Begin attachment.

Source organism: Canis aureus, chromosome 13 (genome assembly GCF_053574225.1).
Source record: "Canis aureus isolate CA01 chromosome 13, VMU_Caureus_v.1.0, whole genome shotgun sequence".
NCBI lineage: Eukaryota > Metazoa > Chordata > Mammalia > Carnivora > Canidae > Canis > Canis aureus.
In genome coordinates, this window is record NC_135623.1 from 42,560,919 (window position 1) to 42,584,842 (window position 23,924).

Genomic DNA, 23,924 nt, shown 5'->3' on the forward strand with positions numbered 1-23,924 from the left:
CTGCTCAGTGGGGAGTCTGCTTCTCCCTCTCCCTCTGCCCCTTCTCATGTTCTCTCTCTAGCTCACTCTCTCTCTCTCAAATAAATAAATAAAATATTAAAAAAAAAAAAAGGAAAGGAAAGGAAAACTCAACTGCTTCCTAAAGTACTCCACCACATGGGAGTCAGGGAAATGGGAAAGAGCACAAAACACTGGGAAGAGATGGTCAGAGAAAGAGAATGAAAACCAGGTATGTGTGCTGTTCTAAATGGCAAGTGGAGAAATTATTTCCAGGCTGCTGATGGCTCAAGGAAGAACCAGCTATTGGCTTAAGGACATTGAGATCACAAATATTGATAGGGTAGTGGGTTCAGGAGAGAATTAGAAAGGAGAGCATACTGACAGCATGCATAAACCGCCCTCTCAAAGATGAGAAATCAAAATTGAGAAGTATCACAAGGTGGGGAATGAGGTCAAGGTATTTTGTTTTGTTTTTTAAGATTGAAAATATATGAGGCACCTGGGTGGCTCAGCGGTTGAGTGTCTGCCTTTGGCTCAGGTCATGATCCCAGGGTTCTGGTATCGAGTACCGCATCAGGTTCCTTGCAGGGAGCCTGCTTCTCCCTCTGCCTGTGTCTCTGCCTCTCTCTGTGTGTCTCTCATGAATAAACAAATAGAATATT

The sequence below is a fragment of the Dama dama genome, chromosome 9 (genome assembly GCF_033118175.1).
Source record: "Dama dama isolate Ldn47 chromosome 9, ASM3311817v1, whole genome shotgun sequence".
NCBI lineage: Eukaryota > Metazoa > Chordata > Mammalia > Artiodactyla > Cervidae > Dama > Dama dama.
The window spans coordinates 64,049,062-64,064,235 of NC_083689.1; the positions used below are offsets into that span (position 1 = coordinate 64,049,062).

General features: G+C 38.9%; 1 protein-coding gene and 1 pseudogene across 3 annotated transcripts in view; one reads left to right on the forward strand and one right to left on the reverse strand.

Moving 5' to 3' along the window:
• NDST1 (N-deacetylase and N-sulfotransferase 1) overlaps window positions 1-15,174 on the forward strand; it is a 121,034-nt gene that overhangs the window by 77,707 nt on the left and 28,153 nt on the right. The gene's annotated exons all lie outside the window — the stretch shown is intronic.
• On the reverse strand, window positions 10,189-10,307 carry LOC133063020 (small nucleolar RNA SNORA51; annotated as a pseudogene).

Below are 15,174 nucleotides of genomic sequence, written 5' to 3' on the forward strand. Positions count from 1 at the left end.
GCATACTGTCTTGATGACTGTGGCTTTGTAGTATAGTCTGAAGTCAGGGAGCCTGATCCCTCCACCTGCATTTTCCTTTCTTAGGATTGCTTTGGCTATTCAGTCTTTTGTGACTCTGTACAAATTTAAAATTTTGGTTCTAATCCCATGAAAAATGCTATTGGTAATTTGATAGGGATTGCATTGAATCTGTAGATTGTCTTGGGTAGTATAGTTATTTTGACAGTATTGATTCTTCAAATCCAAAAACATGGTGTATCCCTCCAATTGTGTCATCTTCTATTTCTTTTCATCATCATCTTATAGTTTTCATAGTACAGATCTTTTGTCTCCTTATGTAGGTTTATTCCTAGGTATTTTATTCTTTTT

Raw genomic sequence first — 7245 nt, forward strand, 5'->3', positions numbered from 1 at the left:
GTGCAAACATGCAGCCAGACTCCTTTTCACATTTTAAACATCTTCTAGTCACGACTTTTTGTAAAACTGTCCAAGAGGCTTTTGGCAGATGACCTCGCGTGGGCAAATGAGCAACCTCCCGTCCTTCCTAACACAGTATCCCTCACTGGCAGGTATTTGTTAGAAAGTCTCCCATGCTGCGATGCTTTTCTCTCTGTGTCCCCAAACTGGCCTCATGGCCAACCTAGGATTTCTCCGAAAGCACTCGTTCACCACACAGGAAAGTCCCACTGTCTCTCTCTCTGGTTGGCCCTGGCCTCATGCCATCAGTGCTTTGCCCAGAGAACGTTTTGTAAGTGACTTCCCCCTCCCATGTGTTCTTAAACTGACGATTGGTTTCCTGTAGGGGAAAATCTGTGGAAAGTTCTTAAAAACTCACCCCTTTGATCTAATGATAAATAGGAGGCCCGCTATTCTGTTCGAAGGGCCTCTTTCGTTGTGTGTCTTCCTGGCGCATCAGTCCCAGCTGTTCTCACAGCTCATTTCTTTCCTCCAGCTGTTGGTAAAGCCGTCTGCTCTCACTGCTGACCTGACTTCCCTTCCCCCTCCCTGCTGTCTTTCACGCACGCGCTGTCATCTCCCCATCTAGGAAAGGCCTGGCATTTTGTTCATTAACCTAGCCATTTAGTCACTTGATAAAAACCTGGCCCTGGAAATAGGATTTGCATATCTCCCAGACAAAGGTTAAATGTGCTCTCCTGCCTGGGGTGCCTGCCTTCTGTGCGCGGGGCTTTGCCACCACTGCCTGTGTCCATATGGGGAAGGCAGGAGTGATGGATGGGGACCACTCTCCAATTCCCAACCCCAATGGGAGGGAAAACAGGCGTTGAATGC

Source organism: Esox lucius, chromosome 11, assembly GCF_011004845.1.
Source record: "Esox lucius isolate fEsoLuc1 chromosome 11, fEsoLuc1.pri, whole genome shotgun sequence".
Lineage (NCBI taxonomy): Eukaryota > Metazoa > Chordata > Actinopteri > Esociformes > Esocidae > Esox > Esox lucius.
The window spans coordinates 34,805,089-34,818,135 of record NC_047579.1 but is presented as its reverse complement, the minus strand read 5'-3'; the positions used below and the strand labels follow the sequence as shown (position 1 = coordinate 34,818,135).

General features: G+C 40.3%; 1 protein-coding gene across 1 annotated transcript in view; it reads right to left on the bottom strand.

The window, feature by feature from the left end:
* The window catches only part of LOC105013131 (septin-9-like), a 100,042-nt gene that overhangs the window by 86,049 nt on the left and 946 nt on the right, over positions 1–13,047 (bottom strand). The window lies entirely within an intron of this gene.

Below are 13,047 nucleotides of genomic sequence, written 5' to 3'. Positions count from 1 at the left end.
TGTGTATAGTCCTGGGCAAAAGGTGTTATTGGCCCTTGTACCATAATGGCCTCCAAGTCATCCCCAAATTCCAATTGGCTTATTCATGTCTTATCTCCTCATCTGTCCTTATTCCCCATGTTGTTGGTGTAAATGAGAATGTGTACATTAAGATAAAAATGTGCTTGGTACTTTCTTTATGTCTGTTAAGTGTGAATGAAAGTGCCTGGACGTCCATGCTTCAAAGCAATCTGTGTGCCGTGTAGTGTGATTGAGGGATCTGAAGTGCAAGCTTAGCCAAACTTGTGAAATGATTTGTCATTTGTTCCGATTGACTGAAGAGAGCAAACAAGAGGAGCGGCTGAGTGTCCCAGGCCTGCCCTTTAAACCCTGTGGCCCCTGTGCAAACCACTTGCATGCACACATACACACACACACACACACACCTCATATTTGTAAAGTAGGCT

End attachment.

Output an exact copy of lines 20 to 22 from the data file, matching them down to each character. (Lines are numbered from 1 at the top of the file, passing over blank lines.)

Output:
Source record: "Esox lucius isolate fEsoLuc1 chromosome 11, fEsoLuc1.pri, whole genome shotgun sequence".
Lineage (NCBI taxonomy): Eukaryota > Metazoa > Chordata > Actinopteri > Esociformes > Esocidae > Esox > Esox lucius.
The window spans coordinates 34,805,089-34,818,135 of record NC_047579.1 but is presented as its reverse complement, the minus strand read 5'-3'; the positions used below and the strand labels follow the sequence as shown (position 1 = coordinate 34,818,135).